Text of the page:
Predicting healthcare outcomes in prematurely born infants using cluster analysis.

Victoria MacBean, Alan Lunt, Simon B. Drysdale, Muska N. Yarzi, Gerrard F. Rafferty, Anne Greenough

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    10 Citations (Scopus)
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    Aims Prematurely born infants are at high risk of respiratory morbidity following neonatal unit discharge, though prediction of outcomes is challenging. We have tested the hypothesis that cluster analysis would identify discrete groups of prematurely born infants with differing respiratory outcomes during infancy. Methods A total of 168 infants (median (IQR) gestational age 33 (31‐34) weeks) were recruited in the neonatal period from consecutive births in a tertiary neonatal unit. The baseline characteristics of the infants were used to classify them into hierarchical agglomerative clusters. Rates of viral lower respiratory tract infections (LRTIs) were recorded for 151 infants in the first year after birth. Results Infants could be classified according to birth weight and duration of neonatal invasive mechanical ventilation (MV) into three clusters. Cluster one (MV ≤5 days) had few LRTIs. Clusters two and three (both MV ≥6 days, but BW ≥or <882 g respectively), had significantly higher LRTI rates. Cluster two had a higher proportion of infants experiencing respiratory syncytial virus LRTIs (P = 0.01) and cluster three a higher proportion of rhinovirus LRTIs (P < 0.001) Conclusions Readily available clinical data allowed classification of prematurely born infants into one of three distinct groups with differing subsequent respiratory morbidity in infancy.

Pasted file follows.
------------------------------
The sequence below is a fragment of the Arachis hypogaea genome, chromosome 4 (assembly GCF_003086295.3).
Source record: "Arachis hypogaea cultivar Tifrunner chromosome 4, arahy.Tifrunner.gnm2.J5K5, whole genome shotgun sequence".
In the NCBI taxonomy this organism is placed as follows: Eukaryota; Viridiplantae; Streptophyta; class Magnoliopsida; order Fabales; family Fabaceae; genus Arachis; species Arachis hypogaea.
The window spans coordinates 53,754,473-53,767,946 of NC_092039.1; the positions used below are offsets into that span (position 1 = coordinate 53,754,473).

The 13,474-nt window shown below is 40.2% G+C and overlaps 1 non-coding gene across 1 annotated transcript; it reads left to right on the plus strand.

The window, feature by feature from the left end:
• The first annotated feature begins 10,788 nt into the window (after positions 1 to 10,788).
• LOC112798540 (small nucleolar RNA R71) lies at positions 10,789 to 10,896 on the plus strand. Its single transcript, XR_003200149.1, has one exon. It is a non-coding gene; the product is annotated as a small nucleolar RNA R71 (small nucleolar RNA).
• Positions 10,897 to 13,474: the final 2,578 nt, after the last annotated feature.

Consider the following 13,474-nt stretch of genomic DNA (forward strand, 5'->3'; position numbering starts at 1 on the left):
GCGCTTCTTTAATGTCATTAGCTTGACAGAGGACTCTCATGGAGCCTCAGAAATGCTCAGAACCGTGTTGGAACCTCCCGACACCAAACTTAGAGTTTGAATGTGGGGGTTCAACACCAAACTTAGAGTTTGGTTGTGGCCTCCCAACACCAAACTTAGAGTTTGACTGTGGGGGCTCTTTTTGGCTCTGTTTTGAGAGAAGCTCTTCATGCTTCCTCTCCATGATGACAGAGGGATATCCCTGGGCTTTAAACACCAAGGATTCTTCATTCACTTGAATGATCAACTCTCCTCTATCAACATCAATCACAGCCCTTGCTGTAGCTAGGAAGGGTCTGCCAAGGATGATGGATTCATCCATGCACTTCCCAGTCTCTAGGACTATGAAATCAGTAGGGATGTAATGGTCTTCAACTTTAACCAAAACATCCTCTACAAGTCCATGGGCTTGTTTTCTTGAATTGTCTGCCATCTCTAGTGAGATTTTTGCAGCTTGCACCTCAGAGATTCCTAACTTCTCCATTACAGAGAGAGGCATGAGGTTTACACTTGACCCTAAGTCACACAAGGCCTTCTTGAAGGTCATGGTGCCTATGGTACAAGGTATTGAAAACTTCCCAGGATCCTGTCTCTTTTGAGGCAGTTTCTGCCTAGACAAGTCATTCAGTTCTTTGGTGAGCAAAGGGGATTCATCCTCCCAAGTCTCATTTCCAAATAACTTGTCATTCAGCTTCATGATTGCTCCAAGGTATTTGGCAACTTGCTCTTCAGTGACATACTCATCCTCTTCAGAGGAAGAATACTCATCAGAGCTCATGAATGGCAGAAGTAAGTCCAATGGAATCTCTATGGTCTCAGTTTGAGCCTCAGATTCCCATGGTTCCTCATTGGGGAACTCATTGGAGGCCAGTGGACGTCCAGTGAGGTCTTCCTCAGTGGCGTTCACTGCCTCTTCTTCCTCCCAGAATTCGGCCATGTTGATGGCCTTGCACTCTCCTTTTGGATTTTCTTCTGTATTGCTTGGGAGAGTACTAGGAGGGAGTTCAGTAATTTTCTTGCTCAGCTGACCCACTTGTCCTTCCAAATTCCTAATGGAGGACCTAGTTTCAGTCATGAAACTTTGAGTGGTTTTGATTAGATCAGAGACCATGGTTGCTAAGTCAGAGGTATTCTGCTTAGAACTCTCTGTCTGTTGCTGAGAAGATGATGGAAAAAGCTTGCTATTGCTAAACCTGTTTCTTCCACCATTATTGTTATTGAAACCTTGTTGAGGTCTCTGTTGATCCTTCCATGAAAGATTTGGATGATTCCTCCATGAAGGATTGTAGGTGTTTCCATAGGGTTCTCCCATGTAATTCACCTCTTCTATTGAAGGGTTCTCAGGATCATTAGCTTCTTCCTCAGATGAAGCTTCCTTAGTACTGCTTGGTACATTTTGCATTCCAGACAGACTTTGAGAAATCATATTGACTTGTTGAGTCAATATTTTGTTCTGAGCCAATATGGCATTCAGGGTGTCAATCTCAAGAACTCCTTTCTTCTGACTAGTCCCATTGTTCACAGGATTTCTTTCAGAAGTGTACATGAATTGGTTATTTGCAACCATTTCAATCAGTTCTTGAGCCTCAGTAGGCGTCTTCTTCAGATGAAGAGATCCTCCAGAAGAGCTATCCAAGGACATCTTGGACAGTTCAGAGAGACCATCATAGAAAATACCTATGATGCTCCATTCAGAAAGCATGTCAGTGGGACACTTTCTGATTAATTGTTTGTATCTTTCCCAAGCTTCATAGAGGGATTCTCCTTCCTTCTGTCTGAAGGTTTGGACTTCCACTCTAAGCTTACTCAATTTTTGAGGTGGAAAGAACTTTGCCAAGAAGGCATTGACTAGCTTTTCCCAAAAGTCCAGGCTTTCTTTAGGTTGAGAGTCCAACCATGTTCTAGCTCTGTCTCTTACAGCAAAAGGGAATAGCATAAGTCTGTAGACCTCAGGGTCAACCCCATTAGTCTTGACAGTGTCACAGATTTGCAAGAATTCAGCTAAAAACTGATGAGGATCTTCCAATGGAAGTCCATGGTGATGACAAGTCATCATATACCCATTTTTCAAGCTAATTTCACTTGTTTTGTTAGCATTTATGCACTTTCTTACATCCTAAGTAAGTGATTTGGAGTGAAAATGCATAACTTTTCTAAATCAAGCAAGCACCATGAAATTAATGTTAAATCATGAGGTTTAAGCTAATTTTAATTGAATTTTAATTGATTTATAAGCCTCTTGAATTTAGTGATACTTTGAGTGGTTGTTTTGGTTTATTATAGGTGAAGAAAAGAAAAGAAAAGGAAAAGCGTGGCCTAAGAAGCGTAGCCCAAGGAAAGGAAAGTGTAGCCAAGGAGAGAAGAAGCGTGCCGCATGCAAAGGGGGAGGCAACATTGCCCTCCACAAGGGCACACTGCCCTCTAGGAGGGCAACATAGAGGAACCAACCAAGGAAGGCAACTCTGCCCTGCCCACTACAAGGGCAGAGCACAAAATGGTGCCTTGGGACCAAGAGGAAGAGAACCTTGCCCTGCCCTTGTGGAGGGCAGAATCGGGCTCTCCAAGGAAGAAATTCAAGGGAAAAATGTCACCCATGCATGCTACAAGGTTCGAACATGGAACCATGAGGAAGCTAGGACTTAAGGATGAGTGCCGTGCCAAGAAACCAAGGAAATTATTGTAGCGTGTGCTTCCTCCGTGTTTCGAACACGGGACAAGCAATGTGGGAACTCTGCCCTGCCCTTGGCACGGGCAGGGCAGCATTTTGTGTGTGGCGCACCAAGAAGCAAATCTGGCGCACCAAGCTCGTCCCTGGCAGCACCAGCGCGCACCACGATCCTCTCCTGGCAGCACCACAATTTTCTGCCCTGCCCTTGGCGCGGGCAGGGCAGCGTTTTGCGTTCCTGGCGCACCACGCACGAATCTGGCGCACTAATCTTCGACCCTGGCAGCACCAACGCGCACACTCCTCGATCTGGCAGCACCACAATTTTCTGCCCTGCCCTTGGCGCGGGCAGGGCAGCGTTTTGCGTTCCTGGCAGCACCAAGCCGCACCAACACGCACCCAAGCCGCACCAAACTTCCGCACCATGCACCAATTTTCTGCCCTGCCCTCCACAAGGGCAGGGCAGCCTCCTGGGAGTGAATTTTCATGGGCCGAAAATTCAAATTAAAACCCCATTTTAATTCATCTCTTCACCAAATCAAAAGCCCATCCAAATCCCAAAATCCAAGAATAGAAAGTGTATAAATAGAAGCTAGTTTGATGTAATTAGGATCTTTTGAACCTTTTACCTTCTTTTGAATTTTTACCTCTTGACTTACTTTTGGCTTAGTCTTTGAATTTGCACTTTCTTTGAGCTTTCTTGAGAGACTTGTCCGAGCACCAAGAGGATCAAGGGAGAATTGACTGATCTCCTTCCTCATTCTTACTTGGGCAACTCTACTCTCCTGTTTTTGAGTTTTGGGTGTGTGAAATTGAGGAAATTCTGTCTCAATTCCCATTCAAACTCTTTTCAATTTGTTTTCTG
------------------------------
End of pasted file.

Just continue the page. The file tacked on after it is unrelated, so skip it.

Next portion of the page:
Original languageEnglish
    Pages (from-to)1067-1072
    Number of pages6
    JournalPediatric Pulmonology
    Issue number8
    Early online date23 May 2018
    Publication statusE-pub ahead of print - 23 May 2018


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